Plaid shirts are a requirement if you want to be an Avett Brother.
Plaid shirts are a requirement if you want to be an Avett Brother.

The Avett Brothers Refuse To Look Back.

It's an old story in music. A band works hard and earns a loyal, if somewhat diminutive, following. The band works harder and gains an even bigger and still super-loyal fan base. The band gets signed to a major label or imprint, mostly on the strength of their fans' support, and they start to change up their sound, egged on by their increased recording budgets. Their first set of fans—maybe even the first two sets—gets upset and cries foul.

The Avett Brothers know this scenario all too well—even as they stand as one of the great independent-to-major-label success stories of our time. Their story goes like this: Scott and Seth Avett, along with bassist Bob Crawford, self-released their first couple of albums, beginning with a self-titled EP in 2000. To suggest that their sound was sparse and burlap-rough in these recordings would be an understatement. It's not that those traits hindered the group's overall effort—quite the contrary, actually. Such bare-boned rawness earned them plenty of acclaim throughout their home state of North Carolina and its surrounding Mid-Atlantic region—so much so that they were able to continue recording and start touring across the country.

Here, of course, is where things started to get tricky. In 2009, when the band signed to Rick Rubin's Sony subsidiary American Recordings and released the breakthrough Rubin-produced I And Love And You, fans were upset by the album's production sheen—a vast upgrade from the Avett Brothers' previous releases—because it wasn't the low-budget efforts they'd grown so accustomed to hearing and adoring.


Avett Brothers

The Avett Brothers perform on Saturday, April 16,at the Palladium Ballroom.

Crawford, taking some time off from the recording of the band's upcoming, once again Rubin-produced follow-up, says the change was simply due to an increase in budget. The practical limitations of the meager resources available during their fruitful infancy were removed from the equation.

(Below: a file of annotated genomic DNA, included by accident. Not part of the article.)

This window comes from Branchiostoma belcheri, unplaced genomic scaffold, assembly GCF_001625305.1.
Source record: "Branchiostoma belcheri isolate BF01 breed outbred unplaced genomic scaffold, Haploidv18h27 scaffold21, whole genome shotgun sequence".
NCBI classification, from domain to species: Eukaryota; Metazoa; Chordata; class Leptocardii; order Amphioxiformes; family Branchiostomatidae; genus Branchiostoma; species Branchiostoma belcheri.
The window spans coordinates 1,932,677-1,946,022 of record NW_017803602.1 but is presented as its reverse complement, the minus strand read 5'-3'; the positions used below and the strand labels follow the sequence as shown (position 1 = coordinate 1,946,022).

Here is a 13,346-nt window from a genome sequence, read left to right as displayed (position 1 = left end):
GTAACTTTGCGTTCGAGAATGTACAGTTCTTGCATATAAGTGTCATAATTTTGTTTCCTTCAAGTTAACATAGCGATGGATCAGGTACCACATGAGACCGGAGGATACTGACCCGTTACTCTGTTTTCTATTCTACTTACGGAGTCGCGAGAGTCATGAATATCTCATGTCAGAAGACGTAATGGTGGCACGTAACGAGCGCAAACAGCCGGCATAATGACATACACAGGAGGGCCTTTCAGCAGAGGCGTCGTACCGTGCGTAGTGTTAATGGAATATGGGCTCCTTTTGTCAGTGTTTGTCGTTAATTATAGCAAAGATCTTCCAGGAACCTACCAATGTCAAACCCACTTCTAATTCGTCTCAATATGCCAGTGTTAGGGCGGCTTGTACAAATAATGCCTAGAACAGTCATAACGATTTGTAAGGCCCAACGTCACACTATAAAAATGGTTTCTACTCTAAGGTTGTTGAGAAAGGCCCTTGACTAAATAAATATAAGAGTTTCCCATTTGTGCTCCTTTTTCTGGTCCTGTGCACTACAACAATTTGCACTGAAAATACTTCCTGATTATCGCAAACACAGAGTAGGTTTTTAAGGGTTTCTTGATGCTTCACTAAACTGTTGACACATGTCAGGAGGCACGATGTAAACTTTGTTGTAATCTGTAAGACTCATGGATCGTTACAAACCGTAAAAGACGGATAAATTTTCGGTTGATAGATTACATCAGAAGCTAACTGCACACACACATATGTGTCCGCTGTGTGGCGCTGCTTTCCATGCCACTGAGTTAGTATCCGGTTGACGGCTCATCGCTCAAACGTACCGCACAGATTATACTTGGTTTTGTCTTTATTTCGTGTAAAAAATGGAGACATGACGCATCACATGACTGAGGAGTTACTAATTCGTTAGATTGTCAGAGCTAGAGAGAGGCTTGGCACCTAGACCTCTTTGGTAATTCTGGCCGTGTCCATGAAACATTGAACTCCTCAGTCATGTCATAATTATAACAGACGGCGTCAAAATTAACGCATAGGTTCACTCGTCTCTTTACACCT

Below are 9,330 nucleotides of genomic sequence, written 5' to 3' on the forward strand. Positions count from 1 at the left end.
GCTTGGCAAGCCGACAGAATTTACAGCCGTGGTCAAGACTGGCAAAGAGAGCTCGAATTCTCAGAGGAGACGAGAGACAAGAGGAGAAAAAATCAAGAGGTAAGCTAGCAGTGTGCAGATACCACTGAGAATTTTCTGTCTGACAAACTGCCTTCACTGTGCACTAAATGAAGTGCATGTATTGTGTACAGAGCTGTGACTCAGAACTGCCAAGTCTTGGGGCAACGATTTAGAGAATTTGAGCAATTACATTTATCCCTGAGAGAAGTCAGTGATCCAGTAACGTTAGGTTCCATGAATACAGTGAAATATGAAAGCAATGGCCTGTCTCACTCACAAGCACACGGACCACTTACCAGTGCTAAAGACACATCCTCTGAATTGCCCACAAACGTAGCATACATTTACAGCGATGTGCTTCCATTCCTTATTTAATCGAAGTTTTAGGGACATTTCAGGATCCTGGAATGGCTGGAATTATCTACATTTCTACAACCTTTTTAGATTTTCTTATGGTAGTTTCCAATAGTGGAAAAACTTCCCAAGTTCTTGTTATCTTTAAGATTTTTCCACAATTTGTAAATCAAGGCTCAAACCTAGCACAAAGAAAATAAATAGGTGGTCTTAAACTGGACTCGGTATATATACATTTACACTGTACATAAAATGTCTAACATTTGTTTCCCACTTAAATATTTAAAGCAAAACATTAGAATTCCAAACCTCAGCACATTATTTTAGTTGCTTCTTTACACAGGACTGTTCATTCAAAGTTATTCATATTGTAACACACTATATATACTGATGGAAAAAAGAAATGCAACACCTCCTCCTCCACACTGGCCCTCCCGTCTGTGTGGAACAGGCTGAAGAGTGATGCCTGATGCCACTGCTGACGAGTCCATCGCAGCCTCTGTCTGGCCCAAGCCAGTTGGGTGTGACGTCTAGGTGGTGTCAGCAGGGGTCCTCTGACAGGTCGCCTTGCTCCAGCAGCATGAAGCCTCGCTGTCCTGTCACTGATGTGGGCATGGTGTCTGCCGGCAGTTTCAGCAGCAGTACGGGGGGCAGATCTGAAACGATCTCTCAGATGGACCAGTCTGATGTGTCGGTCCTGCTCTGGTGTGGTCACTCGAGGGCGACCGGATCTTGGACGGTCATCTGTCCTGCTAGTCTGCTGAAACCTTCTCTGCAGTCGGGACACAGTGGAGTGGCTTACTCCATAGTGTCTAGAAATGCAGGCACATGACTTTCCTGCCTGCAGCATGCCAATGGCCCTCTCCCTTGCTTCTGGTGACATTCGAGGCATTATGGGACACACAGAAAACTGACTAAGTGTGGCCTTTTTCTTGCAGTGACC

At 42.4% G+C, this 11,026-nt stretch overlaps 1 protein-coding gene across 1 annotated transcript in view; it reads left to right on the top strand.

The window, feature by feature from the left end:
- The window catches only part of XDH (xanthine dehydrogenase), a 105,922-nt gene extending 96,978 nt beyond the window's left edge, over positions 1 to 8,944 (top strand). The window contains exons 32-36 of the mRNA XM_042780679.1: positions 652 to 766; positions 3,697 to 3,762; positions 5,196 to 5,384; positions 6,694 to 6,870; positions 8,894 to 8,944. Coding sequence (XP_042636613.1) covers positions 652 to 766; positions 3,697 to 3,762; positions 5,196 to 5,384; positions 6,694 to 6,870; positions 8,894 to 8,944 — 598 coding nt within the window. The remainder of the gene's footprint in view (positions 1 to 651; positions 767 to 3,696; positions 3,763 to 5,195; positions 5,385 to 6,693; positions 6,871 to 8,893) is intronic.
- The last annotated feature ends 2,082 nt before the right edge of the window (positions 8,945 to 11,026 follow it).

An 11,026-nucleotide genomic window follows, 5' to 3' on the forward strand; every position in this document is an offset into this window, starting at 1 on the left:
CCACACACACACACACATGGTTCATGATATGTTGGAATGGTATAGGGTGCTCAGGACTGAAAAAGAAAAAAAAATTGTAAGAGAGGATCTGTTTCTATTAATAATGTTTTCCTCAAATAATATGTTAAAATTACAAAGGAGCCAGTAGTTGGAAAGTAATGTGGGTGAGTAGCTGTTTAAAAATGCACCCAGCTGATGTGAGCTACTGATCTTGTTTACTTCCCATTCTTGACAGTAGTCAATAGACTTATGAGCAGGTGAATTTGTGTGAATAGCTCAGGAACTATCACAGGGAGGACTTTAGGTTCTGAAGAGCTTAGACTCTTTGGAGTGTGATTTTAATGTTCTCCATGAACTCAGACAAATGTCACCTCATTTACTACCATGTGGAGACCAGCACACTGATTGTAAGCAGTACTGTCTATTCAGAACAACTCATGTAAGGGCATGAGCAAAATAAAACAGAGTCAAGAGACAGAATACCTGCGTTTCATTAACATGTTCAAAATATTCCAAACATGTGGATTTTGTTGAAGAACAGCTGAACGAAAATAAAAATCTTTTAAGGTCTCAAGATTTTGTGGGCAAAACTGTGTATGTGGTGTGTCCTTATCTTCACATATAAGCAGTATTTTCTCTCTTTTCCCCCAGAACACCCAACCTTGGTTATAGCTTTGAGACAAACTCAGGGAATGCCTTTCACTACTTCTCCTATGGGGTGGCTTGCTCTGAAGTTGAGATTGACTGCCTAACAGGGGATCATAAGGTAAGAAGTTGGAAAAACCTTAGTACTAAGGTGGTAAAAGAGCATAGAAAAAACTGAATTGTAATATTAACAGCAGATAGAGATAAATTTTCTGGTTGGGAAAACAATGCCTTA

"The rustic sound really wasn't our plan," he says. "That early sound had more to do with what we could afford and our abilities with our instruments and the fact that we had little knowledge on how to really make a record. We had limitations professionally, limitations talent-wise and monetarily. The goal then was the same as it is now—to make the best-sounding record possible. The goal is to always make it better."

And, in the band's defense, this new formula has worked. The Starbucks-backed I And Love And You, with its shiny pop aesthetic, has earned the band legions of new fans—many of whom adore the sound and their decidedly un-banjo-shredding nature. Its sales figures stand as the biggest of the band's career; its chart positions, on both Billboard and iTunes, the highest.

But, naturally, even in the face of newfound stardom (the band performed at this year's Grammy Awards, you may recall), Crawford insists that such commercial factors aren't affecting them as they record their much-anticipated new record. While opting not to get terribly specific on what can be expected from the record, the bass player, who also performs with roots act the Overmountain Men, takes a measured approach in describing what lies ahead for the band.

"We don't really know what the final sound of this new record will be yet," Crawford says. "But, like I said earlier, it will sound the best we can make it sound. As a musician, I want to be challenged. I want to play the old songs in a new way because I want to grow as a musician."

And if the old fans don't approve?

"I don't dismiss the fan that wishes we wouldn't move forward," Crawford say. "But we've always done what we wanted to do."


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